This photo focuses in on a tiny piece of beauty. Sometimes in the garden we’re so focused on the big flowers and leaves and our garden design that we forget that the most magical moments can be just a bit of bright green moss thriving among the stones.
Mist flower (Conoclinum coelestinum, Zones 5–10) is a wonderful little wildflower that is native to a wide swath of eastern North America but not grown enough in gardens. The airy blue flowers keep coming all summer and well into fall, it is beloved of butterflies and other pollinators, and generally it is a wonderful little plant. It does like to spread, however, so give it room, and plant taller plants around it that won’t be gobbled up.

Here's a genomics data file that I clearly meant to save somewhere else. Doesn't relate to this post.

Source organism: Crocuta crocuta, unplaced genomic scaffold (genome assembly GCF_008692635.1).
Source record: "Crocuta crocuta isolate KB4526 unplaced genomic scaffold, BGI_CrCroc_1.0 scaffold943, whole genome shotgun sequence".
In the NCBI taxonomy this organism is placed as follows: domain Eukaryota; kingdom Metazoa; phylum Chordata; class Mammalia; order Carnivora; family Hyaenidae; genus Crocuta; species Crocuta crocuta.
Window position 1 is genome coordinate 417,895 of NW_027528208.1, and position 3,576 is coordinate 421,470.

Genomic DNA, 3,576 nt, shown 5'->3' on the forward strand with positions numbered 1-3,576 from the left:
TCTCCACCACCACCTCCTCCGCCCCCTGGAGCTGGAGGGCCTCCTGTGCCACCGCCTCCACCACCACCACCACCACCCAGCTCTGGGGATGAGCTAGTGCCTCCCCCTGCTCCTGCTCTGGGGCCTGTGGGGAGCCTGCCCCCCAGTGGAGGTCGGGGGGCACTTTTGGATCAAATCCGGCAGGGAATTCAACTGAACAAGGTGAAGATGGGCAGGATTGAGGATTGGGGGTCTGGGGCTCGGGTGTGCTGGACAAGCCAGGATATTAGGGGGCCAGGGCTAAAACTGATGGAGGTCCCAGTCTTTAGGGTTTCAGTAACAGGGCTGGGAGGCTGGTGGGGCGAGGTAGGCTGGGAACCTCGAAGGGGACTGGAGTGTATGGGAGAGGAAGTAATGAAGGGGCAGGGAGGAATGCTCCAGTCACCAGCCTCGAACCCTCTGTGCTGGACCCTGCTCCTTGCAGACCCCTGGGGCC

Azaleas are always wonderful. Every southern garden has bunches of them, and you always need more.
Garlic chives (Allium tuberosum, Zones 3–9) is a fantastic plant that is both edible and ornamental. The leaves have a flavor similar to that of chives and can be used the same way in cooking, and the white flowers appear in late summer, right when you need something new and beautiful in the garden the most. Pollinators, especially butterflies, adore the flowers as well. But, again, be warned that it likes to spread. Each clump will grow slowly, and if you let it, it can seed around, so cut off the faded flowers if you’d like it to stay a little more restrained.
Have a garden you’d like to share?
Have photos to share? We’d love to see your garden, a particular collection of plants you love, or a wonderful garden you had the chance to visit!
To submit, send 5-10 photos to GPOD@finegardening.com along with some information about the plants in the pictures and where you took the photos. We’d love to hear where you are located, how long you’ve been gardening, successes you are proud of, failures you learned from, hopes for the future, favorite plants, or funny stories from your garden.
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